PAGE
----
Hyperdontia is the growth of extra teeth that should not normally be present. Normally, the number of deciduous teeth is 20 and the number of permanent teeth is 32. Primary teeth are the primary teeth that begin to grow and protrude from the gums from infancy and gradually fall out at school age and are replaced by permanent teeth. At the age of 21, all permanent teeth are usually extracted. A condition in which the number of deciduous teeth is more than 20 or the number of permanent teeth is more than 32 is called extra teeth.

Extra teeth may occur in any part of the dental arch but are often seen as permanent teeth in the position of the lateral front teeth in the maxilla. After that, the most common causes of extra teeth are related to the teeth of the upper and lower maxilla. Extra teeth usually grow in the form of extra latent wisdom teeth. The extra maxillary anterior tooth is called the mesiodens and the four extra-large molars are called the distodens or distomolars. The extra baby tooth that is seen shortly after birth is called a natal tooth.

Extra teeth occur in about one percent to four percent of the population, and the ratio of men to women is two to one. Most extra teeth are limited to one tooth, but sometimes several rows of teeth may protrude.

Identification of extra teeth should be done as soon as possible because extra teeth cause cosmetic and functional problems for the person. Extra teeth essentially cause clinical problems that can usually be treated with tooth extraction if possible.

Extra teeth may obstruct the protrusion of adjacent teeth and cause clutter and clogging of the teeth, in which case orthodontic treatment should be corrected in the future if treatment is not done early.

Also, failure to treat extra teeth in a timely manner can lead to cysts or tumors.

Extra teeth may prevent the permanent teeth from coming out normally or even stick to them. In such cases, the teeth may be subject to decay.

Excess teeth cause other teeth to tilt, making it difficult to chew food.

What are the reasons for extra teeth coming out?

Researchers have not yet found a definite cause for the growth of extra teeth in the mouth. However, genetics is believed to play a role.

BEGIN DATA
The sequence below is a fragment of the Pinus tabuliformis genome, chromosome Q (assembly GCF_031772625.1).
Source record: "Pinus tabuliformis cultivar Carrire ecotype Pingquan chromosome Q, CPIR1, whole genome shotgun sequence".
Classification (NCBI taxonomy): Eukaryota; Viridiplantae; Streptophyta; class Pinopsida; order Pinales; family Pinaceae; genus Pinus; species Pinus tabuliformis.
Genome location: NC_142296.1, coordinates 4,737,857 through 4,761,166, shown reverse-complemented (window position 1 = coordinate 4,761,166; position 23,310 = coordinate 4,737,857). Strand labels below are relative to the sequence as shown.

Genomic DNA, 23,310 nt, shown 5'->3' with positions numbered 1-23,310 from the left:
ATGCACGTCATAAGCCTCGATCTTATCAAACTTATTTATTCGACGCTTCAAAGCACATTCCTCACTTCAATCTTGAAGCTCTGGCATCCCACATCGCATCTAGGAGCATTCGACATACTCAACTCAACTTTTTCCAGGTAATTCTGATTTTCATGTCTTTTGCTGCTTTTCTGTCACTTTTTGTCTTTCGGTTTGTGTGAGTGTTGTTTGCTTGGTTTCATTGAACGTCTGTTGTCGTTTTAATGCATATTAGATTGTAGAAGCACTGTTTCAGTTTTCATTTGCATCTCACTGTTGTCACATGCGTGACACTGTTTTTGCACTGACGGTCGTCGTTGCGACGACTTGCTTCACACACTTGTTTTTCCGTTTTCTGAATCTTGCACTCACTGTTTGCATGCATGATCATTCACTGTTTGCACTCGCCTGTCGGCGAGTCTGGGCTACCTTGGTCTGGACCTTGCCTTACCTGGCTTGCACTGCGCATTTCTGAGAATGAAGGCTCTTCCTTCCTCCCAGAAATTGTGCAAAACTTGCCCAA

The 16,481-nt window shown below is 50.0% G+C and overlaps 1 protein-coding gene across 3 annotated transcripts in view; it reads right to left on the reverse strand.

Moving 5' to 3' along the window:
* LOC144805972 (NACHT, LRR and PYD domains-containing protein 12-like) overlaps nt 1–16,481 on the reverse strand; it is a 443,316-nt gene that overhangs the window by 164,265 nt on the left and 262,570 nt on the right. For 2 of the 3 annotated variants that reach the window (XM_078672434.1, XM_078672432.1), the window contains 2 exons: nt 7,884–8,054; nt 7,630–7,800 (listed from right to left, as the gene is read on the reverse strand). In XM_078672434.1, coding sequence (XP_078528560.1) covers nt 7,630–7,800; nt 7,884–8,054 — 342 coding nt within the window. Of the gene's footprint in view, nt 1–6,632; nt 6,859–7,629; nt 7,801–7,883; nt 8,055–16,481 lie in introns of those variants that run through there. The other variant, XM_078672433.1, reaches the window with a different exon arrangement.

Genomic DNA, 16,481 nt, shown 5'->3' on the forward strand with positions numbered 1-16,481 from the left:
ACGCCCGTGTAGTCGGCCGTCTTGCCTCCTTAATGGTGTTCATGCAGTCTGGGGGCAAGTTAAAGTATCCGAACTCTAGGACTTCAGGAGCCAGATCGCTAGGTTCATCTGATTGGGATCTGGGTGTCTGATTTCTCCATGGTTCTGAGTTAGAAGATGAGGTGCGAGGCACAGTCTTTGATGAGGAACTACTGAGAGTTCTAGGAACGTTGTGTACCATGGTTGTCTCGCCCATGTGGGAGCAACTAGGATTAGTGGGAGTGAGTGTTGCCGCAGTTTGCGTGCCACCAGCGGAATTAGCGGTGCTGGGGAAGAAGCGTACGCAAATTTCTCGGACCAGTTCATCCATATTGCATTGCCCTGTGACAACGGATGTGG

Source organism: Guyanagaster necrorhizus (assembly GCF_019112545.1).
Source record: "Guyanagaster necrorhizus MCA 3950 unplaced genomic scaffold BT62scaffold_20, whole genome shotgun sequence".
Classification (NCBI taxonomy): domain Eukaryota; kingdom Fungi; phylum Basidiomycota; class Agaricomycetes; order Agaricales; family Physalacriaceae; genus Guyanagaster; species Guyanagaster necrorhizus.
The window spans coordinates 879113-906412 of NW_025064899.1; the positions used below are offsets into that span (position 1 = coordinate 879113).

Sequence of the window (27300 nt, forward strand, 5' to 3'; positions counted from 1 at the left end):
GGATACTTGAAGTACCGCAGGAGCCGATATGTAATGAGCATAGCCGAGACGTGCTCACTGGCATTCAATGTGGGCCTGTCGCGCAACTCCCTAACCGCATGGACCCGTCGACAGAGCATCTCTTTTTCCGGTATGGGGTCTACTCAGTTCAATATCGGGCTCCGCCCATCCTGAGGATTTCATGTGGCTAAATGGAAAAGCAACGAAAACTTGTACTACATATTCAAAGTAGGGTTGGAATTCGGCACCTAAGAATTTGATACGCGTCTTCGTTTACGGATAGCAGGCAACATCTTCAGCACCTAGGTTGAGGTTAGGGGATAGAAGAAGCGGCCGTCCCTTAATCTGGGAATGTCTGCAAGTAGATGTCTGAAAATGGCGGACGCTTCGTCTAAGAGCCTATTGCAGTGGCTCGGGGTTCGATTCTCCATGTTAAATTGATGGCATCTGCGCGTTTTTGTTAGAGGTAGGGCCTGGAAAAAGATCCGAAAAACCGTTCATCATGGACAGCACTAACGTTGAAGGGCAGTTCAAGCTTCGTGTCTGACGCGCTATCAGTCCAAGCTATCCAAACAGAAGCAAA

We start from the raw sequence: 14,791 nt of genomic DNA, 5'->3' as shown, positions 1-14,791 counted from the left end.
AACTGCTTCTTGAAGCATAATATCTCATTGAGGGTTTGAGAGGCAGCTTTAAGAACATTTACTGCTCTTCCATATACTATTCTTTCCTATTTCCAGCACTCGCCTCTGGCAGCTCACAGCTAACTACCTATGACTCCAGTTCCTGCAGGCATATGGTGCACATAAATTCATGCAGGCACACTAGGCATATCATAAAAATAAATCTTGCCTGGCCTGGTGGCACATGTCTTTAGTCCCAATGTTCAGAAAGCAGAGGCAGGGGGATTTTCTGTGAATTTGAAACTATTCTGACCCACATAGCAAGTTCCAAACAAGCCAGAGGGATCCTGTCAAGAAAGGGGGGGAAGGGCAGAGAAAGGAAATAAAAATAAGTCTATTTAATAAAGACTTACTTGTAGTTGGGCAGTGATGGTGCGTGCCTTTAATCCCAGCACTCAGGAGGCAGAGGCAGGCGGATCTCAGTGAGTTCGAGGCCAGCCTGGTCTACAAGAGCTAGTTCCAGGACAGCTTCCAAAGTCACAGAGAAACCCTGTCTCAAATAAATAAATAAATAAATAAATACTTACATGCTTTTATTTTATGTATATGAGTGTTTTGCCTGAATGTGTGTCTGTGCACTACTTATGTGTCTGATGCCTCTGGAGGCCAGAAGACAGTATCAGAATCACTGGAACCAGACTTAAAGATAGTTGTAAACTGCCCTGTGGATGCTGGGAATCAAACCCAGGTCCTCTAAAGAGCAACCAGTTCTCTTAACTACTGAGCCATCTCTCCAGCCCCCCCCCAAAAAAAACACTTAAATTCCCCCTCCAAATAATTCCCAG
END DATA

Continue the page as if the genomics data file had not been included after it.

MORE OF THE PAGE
Extra teeth can be caused by mouth problems such as cleft lip and palate.

Extra teeth are a condition that may be associated with certain conditions, including Gardner’s syndrome and Ehlers-Danlos syndrome.

Usually, people do not notice the presence of extra teeth in the jaw until the whole set of deciduous teeth grows. Extra teeth form in the early stages of tooth development. At this stage, the tooth bud opens and two teeth are formed, one of which is an unnecessary extra tooth.

What is the treatment for extra teeth?

Extra teeth cannot be prevented. The main treatment for this condition is tooth extraction. However, aligning the extra teeth with the adjacent teeth is also an option that should be considered. The consequences of this treatment may be beneficial. If this treatment causes problems for adjacent teeth, the only possible way is to extract extra teeth.

If the extra tooth does not cause any problems, it is better to leave it to avoid the complications and complications related to extra tooth extraction such as cutting or cutting off blood and nerve vessels, improper protrusion of teeth, ankylosis, maxillary tuberculosis fracture, and at risk. Avoid getting the maxillary sinus and pterygomaxillary space.

Extract extra teeth

Surgery may be needed depending on the location of the extra tooth. Tooth extraction is performed under local anesthesia or general anesthesia, depending on the severity and complexity of the problem.

To prevent any future dental problems, you should see your child’s orthodontist from the age of seven. In this examination, the orthodontist can detect the presence of extra teeth and treat them before more serious problems occur. You should consult a dentist to check for any dental condition.